Wallace Albert Williamson
Serial No. 233
Australian Army Medical Corps
Wallace Albert Williamson - Information
Wallace Albert, known as Wal, was a son of William Wallace and Sarah Victoria Williamson. Wallace was born in Liverpool in 1892 and then moved to Campbelltown with his parents in the mid 1890s. Here, William and Sarah added more children to their growing family. In the 1910s, William relocated the family to a property called Kirkcaldy on Lanthll St in South Kensington. Here, Wal supported himself working as a labourer. When war with Germany was announced on the 5th of August 1914, Wal and his younger brother, Basil, were quick to join up. They enlisted in August, Wal on the 24th, in Sydney, and was made a Driver with the 1st Field Ambulance. He was then sent overseas, sailing from Sydney on the 20th of October 1914 onboard the HMAT Euripides.
Wal arrived in Egypt at the end of 1914. At this time, there were no specific plans for where the AIF were to go. As a result, there was little for the men to do in Egypt other than continue training. On the 8th of January 1915, Wal was admitted to hospital with venereal disease until early March. Then, on the 5th of April, Wal's unit proceeded to join operations on the Gallipoli Peninsula, stationed to Lemnos Island. Men of the Field Ambulances were then put ashore at what was to be known as Anzac Cove in the first series of landings on the 25th of April. The amount of wounded on the first day would have been staggering; medical staff often risking their lives to get them to makeshift casualty stations. Sadly, there were so many and so few boats and ships to evacuate them; that the wounded waited for hours or even days on the beach. Wal worked hard to help save the lives of the many wounded troops. In July, he was granted a reprieve from Gallipoli, despatched to Alexandria for almost two weeks, before going back to the Dardanelles on the 21st of July. In August, Basil and his father, William, also arrived at Gallipoli. Sadly, only a few days later, on the 22nd of August, Basil was killed in action. After hearing this news, Wal's health started to decline. On the 25th, he was admitted to the aid post at Anzac Cove with diarrhoea and dysentery as a result of the poor sanitary conditions, diet and shock. In mid September, he was then admitted at Mudros on the Island of Lemnos, to the 2nd Stationary Hospital. The dysentery also led to a gastritis infection, and he was subsequently evacuated to England on the Hospital Ship Acquitania. He was then admitted to hospital in Southampton. Here, Wal was then granted some convalescence. However, in January 1916, he was again diagnosed with venereal disease, which delayed his return to duty, receiving treatment at Denmark Hill Hospital. He had recovered by early July, and was despatched for duty with the 1st Australian Auxiliary Hospital at Harefield.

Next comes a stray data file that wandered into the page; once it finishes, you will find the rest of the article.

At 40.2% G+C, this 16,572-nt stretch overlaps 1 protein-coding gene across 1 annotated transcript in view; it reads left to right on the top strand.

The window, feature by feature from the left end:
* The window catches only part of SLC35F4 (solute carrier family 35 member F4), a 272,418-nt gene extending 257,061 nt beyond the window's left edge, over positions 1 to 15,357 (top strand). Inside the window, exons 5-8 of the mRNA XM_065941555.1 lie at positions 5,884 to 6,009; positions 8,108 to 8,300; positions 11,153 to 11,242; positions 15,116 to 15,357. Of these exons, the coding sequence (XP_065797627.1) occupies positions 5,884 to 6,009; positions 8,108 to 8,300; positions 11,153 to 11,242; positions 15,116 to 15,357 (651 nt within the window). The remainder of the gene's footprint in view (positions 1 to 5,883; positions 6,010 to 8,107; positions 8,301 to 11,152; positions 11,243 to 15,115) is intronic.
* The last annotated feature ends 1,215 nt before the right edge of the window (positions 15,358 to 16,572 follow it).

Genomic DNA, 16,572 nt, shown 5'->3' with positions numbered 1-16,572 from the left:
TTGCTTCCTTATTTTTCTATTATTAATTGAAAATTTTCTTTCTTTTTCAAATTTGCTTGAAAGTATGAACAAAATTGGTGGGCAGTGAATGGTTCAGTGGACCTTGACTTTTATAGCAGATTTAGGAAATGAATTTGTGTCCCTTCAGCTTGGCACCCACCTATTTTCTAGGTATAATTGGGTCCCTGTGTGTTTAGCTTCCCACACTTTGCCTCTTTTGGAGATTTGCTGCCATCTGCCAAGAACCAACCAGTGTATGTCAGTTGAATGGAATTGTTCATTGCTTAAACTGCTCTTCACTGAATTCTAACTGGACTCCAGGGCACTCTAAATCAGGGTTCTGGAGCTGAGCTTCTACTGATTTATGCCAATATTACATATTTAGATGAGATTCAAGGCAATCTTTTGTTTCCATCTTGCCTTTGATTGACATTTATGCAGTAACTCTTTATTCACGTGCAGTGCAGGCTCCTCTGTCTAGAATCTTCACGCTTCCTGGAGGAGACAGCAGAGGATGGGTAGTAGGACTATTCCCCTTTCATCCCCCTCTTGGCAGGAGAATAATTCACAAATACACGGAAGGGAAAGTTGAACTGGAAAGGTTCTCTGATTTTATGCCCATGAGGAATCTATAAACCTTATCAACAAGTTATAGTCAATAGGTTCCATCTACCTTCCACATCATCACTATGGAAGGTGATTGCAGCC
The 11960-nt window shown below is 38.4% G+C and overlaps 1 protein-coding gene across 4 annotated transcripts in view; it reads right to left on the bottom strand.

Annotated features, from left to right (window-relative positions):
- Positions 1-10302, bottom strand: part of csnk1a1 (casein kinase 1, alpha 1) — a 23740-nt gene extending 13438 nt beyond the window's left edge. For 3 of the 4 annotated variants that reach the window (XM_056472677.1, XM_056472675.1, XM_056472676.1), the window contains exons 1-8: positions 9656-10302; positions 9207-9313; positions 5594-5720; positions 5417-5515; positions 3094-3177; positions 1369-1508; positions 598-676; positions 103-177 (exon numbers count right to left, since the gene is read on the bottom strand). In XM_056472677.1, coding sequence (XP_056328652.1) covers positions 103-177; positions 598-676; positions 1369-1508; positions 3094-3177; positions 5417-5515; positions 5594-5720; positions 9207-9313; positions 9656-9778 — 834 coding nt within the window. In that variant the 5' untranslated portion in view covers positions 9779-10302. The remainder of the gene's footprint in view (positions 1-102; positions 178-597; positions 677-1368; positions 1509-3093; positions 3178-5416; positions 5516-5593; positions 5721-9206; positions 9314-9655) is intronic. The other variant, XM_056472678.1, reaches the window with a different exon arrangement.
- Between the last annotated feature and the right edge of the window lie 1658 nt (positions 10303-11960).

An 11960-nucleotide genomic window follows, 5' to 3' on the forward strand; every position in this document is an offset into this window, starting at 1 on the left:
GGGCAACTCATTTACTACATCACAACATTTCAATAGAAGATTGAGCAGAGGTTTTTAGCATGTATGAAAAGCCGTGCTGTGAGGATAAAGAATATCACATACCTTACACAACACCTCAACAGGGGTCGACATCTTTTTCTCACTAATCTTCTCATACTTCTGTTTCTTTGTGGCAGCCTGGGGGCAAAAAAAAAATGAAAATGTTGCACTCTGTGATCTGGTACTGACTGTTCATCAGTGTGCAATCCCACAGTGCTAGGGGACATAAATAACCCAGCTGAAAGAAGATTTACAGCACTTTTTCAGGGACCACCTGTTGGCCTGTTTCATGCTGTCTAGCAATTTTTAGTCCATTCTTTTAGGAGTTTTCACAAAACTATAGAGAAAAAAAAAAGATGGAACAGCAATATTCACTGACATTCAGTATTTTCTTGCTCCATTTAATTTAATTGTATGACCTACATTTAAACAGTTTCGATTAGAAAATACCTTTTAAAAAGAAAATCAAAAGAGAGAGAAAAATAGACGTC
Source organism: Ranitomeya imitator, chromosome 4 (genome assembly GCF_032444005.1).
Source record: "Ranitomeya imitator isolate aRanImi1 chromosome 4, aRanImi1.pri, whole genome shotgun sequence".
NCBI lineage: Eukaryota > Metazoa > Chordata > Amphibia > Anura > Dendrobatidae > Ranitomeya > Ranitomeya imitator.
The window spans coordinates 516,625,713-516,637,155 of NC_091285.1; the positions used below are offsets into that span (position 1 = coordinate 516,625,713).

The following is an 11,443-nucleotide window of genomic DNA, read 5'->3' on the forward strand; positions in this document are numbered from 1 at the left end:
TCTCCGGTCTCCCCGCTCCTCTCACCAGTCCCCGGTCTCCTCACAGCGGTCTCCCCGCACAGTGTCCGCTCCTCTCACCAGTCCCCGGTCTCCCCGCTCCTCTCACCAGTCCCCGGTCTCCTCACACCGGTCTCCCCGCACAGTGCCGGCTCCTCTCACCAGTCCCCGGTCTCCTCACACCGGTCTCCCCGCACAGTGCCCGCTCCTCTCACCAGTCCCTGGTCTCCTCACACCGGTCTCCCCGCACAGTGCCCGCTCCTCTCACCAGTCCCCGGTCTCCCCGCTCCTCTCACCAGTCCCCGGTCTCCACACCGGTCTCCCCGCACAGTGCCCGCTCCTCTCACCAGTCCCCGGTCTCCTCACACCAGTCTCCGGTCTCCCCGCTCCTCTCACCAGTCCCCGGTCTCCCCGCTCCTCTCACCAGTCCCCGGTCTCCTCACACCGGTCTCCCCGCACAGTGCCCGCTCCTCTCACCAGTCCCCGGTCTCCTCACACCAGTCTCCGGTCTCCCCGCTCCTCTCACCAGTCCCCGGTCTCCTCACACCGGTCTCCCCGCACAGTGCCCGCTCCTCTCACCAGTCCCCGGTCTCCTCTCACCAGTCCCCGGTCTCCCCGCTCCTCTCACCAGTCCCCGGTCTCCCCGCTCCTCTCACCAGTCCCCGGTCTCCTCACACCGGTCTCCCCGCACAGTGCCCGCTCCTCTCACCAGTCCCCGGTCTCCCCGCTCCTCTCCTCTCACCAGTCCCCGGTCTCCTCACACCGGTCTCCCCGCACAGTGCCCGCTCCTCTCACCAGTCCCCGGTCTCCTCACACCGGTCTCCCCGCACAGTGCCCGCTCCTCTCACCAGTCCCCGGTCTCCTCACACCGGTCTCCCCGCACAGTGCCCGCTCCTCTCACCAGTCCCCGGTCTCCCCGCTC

At this time, Wal's father, William, had returned from Gallipoli sick and was eventually invalided back to Australia. He was receiving treatment at Randwick Hospital in Sydney, when he passed away from illness on the 3rd of July 1916. Wal's mother was distraught by the death of Basil and now her husband. She started writing the army to bring Wal home. They capitulated, and on the 8th of August 1916, three days after he was promoted Corporal, he began his journey to Australia. By late November, Wal was discharged due to his mother's request and returned home to her in Kensington.